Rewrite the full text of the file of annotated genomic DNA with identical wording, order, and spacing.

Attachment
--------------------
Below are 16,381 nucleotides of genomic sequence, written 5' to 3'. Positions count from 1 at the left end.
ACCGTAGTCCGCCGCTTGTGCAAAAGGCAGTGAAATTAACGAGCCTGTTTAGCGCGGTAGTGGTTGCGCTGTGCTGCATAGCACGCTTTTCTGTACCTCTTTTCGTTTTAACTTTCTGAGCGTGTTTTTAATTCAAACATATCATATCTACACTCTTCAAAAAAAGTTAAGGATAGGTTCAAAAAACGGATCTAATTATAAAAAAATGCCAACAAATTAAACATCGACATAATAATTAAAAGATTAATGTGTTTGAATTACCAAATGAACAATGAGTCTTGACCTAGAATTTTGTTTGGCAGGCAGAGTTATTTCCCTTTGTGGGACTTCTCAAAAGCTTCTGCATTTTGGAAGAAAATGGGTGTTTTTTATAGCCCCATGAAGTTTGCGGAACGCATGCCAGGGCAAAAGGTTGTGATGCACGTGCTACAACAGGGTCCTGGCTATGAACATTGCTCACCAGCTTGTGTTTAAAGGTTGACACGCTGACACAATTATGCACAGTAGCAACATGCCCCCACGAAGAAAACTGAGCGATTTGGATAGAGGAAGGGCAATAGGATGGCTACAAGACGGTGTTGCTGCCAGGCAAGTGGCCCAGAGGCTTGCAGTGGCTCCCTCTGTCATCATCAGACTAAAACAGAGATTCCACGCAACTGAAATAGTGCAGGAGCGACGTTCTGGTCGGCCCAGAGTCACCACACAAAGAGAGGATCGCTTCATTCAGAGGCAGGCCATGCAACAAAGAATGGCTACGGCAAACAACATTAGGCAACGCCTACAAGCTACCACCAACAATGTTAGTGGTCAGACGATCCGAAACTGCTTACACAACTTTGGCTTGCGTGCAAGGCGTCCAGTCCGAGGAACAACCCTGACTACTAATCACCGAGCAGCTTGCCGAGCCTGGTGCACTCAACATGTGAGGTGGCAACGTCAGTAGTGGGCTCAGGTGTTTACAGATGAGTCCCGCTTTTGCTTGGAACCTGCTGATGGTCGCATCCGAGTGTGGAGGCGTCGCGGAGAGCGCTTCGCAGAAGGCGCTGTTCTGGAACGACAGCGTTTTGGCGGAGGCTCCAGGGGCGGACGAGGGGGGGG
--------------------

Below are 16,381 nucleotides of genomic sequence, written 5' to 3'. Positions count from 1 at the left end.
ACCGTAGTCCGCCGCTTGTGCAAAAGGCAGTGAAATTAACGAGCCTGTTTAGCGCGGTAGTGGTTGCGCTGTGCTGCATAGCACGCTTTTCTGTACCTCTTTTCGTTTTAACTTTCTGAGCGTGTTTTTAATTCAAACATATCATATCTACACTCTTCAAAAAAAGTTAAGGATAGGTTCAAAAAACGGATCTAATTATAAAAAAATGCCAACAAATTAAACATCGACATAATAATTAAAAGATTAATGTGTTTGAATTACCAAATGAACAATGAGTCTTGACCTAGAATTTTGTTTGGCAGGCAGAGTTATTTCCCTTTGTGGGACTTCTCAAAAGCTTCTGCATTTTGGAAGAAAATGGGTGTTTTTTATAGCCCCATGAAGTTTGCGGAACGCATGCCAGGGCAAAAGGTTGTGATGCACGTGCTACAACAGGGTCCTGGCTATGAACATTGCTCACCAGCTTGTGTTTAAAGGTTGACACGCTGACACAATTATGCACAGTAGCAACATGCCCCCACGAAGAAAACTGAGCGATTTGGATAGAGGAAGGGCAATAGGATGGCTACAAGACGGTGTTGCTGCCAGGCAAGTGGCCCAGAGGCTTGCAGTGGCTCCCTCTGTCATCATCAGACTAAAACAGAGATTCCACGCAACTGAAATAGTGCAGGAGCGACGTTCTGGTCGGCCCAGAGTCACCACACAAAGAGAGGATCGCTTCATTCAGAGGCAGGCCATGCAACAAAGAATGGCTACGGCAAACAACATTAGGCAACGCCTACAAGCTACCACCAACAATGTTAGTGGTCAGACGATCCGAAACTGCTTACACAACTTTGGCTTGCGTGCAAGGCGTCCAGTCCGAGGAACAACCCTGACTACTAATCACCGAGCAGCTTGCCGAGCCTGGTGCACTCAACATGTGAGGTGGCAACGTCAGTAGTGGGCTCAGGTGTTTACAGATGAGTCCCGCTTTTGCTTGGAACCTGCTGATGGTCGCATCCGAGTGTGGAGGCGTCGCGGAGAGCGCTTCGCAGAAGGCGCTGTTCTGGAACGACAGCGTTTTGGCGGAGGCTCCAGGGGCGGACGAGGGGGGGG